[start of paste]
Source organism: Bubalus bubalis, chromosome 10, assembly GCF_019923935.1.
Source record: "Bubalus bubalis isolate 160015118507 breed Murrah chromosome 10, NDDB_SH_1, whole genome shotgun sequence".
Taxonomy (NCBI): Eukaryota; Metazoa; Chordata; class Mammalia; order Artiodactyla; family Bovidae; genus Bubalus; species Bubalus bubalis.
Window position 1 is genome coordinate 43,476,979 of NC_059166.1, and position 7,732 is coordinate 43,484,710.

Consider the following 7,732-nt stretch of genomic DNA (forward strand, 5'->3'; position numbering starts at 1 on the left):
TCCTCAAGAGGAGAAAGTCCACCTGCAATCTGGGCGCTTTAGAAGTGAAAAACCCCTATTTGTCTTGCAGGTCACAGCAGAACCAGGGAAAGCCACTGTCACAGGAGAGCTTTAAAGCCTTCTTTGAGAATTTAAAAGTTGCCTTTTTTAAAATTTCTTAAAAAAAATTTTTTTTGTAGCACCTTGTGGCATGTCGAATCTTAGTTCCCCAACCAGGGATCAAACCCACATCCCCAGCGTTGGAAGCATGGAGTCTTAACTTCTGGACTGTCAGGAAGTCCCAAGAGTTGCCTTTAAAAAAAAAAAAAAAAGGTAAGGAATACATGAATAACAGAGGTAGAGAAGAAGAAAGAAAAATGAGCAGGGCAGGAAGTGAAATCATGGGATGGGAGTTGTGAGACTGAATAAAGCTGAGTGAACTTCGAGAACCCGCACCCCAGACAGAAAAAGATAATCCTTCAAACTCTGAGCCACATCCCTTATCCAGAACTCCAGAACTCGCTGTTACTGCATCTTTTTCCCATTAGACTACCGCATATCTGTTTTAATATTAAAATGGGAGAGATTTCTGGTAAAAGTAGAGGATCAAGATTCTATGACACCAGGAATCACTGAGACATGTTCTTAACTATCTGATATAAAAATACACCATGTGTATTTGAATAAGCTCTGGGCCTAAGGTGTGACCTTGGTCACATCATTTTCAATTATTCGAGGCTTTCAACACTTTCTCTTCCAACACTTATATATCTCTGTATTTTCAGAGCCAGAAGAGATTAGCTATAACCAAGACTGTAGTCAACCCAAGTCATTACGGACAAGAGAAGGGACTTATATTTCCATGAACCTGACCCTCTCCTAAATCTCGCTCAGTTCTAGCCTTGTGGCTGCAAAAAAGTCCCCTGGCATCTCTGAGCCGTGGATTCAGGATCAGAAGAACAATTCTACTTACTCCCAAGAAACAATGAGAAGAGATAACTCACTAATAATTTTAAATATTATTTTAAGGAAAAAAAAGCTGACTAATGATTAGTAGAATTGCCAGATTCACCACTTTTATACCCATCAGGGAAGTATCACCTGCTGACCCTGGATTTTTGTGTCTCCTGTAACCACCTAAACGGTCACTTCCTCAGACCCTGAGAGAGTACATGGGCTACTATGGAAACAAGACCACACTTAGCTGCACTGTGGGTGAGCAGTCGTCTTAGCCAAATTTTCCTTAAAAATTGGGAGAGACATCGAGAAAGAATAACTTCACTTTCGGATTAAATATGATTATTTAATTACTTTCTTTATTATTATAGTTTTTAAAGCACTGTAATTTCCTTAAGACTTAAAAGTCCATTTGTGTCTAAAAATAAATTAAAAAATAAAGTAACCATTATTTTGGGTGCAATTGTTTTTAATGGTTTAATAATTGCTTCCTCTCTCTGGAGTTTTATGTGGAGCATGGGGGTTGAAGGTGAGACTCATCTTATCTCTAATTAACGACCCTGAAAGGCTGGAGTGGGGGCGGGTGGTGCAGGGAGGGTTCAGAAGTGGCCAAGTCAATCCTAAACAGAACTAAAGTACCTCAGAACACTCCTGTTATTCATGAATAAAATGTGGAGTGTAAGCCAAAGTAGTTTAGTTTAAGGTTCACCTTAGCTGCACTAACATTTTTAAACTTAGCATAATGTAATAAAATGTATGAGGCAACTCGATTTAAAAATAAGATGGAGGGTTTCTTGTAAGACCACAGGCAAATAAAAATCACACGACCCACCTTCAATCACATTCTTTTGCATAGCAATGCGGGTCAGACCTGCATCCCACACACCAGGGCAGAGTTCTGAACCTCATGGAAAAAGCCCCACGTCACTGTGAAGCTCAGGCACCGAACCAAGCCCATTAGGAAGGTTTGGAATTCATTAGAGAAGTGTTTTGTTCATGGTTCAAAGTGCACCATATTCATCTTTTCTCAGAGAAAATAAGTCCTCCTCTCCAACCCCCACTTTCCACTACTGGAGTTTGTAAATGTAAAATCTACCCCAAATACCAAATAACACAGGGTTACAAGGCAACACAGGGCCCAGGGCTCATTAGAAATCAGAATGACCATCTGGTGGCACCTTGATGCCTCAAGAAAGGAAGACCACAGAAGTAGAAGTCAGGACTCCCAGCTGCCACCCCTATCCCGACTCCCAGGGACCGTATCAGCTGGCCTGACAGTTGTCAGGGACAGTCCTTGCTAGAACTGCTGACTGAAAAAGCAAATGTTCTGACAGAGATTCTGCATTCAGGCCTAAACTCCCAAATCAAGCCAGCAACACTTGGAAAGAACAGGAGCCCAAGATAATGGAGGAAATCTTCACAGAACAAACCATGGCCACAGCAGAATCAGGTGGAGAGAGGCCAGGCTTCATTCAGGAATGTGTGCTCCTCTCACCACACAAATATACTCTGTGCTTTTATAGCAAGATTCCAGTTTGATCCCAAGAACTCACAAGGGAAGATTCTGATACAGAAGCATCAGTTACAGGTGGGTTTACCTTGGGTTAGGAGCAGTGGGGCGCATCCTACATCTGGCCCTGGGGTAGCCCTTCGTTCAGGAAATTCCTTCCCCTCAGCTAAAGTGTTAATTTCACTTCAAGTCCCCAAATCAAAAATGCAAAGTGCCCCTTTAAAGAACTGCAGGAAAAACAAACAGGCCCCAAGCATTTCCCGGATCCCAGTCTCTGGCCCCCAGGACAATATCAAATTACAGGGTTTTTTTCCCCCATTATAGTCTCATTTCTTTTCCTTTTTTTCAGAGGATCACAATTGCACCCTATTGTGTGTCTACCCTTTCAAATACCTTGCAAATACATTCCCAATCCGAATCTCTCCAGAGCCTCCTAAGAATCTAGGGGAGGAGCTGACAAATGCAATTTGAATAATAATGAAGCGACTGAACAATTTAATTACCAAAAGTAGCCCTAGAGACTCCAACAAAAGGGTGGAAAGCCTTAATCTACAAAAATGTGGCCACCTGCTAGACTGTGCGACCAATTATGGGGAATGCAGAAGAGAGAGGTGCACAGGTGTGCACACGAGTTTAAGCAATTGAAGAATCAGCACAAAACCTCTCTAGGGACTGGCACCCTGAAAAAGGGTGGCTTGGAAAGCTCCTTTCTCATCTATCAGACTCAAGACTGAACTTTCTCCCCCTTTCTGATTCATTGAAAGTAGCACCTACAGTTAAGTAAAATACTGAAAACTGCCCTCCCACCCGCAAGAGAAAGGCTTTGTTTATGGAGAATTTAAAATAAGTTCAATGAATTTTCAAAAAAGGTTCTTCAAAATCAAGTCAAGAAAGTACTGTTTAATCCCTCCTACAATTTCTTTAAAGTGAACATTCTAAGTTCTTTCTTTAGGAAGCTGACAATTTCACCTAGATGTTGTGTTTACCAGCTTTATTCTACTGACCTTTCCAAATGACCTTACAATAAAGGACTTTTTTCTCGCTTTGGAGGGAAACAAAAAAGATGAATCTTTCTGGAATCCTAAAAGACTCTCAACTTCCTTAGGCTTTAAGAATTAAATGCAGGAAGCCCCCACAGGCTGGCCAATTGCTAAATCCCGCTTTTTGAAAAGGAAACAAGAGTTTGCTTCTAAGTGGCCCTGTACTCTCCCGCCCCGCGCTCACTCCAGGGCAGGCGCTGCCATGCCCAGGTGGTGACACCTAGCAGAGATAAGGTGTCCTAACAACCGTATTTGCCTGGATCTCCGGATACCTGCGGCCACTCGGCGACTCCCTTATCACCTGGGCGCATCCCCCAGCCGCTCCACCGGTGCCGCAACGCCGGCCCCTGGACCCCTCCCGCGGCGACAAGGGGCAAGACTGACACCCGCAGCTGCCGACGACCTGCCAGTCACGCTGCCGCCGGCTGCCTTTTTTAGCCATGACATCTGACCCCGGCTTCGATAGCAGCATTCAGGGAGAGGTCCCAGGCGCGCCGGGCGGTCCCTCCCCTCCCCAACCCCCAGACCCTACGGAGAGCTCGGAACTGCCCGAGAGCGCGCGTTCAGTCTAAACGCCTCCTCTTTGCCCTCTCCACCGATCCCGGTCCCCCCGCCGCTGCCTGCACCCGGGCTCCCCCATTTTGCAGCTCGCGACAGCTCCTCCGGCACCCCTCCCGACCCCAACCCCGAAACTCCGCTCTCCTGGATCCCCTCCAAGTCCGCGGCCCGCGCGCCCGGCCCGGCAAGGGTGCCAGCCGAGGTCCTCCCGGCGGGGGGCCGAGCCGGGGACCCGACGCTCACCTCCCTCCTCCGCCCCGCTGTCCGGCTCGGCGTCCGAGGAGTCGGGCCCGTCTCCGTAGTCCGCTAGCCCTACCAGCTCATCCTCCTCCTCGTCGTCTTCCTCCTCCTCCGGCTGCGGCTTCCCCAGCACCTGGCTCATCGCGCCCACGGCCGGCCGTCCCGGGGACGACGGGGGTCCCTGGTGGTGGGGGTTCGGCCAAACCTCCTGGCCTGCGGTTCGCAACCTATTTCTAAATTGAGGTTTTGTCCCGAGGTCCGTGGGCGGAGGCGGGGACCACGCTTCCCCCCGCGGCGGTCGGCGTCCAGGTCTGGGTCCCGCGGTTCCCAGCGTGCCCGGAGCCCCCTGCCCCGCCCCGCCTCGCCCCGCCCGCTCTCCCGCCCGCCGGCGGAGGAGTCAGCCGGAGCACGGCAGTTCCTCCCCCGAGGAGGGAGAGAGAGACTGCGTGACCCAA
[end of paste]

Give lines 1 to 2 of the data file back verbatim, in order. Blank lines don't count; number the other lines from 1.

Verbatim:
Source organism: Bubalus bubalis, chromosome 10, assembly GCF_019923935.1.
Source record: "Bubalus bubalis isolate 160015118507 breed Murrah chromosome 10, NDDB_SH_1, whole genome shotgun sequence".